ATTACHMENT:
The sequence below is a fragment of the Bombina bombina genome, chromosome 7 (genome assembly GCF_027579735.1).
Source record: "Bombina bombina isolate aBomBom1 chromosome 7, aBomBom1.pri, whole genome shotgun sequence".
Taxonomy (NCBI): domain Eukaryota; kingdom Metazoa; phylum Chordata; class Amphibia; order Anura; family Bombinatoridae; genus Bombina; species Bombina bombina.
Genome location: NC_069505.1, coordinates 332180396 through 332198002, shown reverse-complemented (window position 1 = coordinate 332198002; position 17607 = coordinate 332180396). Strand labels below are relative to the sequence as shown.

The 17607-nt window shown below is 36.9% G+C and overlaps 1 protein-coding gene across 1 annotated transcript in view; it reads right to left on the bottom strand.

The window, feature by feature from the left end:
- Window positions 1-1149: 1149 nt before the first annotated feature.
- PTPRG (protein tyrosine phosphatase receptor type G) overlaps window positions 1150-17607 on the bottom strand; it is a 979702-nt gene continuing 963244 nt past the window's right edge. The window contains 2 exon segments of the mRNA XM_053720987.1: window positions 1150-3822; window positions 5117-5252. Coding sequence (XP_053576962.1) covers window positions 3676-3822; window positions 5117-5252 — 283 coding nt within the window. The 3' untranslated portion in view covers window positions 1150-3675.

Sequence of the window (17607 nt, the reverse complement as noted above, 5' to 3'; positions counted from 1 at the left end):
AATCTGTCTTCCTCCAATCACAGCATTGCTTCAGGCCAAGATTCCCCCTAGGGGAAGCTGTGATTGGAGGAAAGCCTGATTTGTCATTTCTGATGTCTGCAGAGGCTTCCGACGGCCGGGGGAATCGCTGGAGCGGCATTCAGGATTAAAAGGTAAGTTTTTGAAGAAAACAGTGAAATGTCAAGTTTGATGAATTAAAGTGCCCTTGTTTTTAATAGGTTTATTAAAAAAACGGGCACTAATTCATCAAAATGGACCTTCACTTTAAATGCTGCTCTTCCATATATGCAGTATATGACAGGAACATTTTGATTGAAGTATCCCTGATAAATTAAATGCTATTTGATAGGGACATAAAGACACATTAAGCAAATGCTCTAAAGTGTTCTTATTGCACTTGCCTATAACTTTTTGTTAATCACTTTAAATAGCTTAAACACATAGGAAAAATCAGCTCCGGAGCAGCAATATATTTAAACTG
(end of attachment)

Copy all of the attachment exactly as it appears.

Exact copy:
The sequence below is a fragment of the Bombina bombina genome, chromosome 7 (genome assembly GCF_027579735.1).
Source record: "Bombina bombina isolate aBomBom1 chromosome 7, aBomBom1.pri, whole genome shotgun sequence".
Taxonomy (NCBI): domain Eukaryota; kingdom Metazoa; phylum Chordata; class Amphibia; order Anura; family Bombinatoridae; genus Bombina; species Bombina bombina.
Genome location: NC_069505.1, coordinates 332180396 through 332198002, shown reverse-complemented (window position 1 = coordinate 332198002; position 17607 = coordinate 332180396). Strand labels below are relative to the sequence as shown.

The 17607-nt window shown below is 36.9% G+C and overlaps 1 protein-coding gene across 1 annotated transcript in view; it reads right to left on the bottom strand.

The window, feature by feature from the left end:
- Window positions 1-1149: 1149 nt before the first annotated feature.
- PTPRG (protein tyrosine phosphatase receptor type G) overlaps window positions 1150-17607 on the bottom strand; it is a 979702-nt gene continuing 963244 nt past the window's right edge. The window contains 2 exon segments of the mRNA XM_053720987.1: window positions 1150-3822; window positions 5117-5252. Coding sequence (XP_053576962.1) covers window positions 3676-3822; window positions 5117-5252 — 283 coding nt within the window. The 3' untranslated portion in view covers window positions 1150-3675.

Sequence of the window (17607 nt, the reverse complement as noted above, 5' to 3'; positions counted from 1 at the left end):
AATCTGTCTTCCTCCAATCACAGCATTGCTTCAGGCCAAGATTCCCCCTAGGGGAAGCTGTGATTGGAGGAAAGCCTGATTTGTCATTTCTGATGTCTGCAGAGGCTTCCGACGGCCGGGGGAATCGCTGGAGCGGCATTCAGGATTAAAAGGTAAGTTTTTGAAGAAAACAGTGAAATGTCAAGTTTGATGAATTAAAGTGCCCTTGTTTTTAATAGGTTTATTAAAAAAACGGGCACTAATTCATCAAAATGGACCTTCACTTTAAATGCTGCTCTTCCATATATGCAGTATATGACAGGAACATTTTGATTGAAGTATCCCTGATAAATTAAATGCTATTTGATAGGGACATAAAGACACATTAAGCAAATGCTCTAAAGTGTTCTTATTGCACTTGCCTATAACTTTTTGTTAATCACTTTAAATAGCTTAAACACATAGGAAAAATCAGCTCCGGAGCAGCAATATATTTAAACTG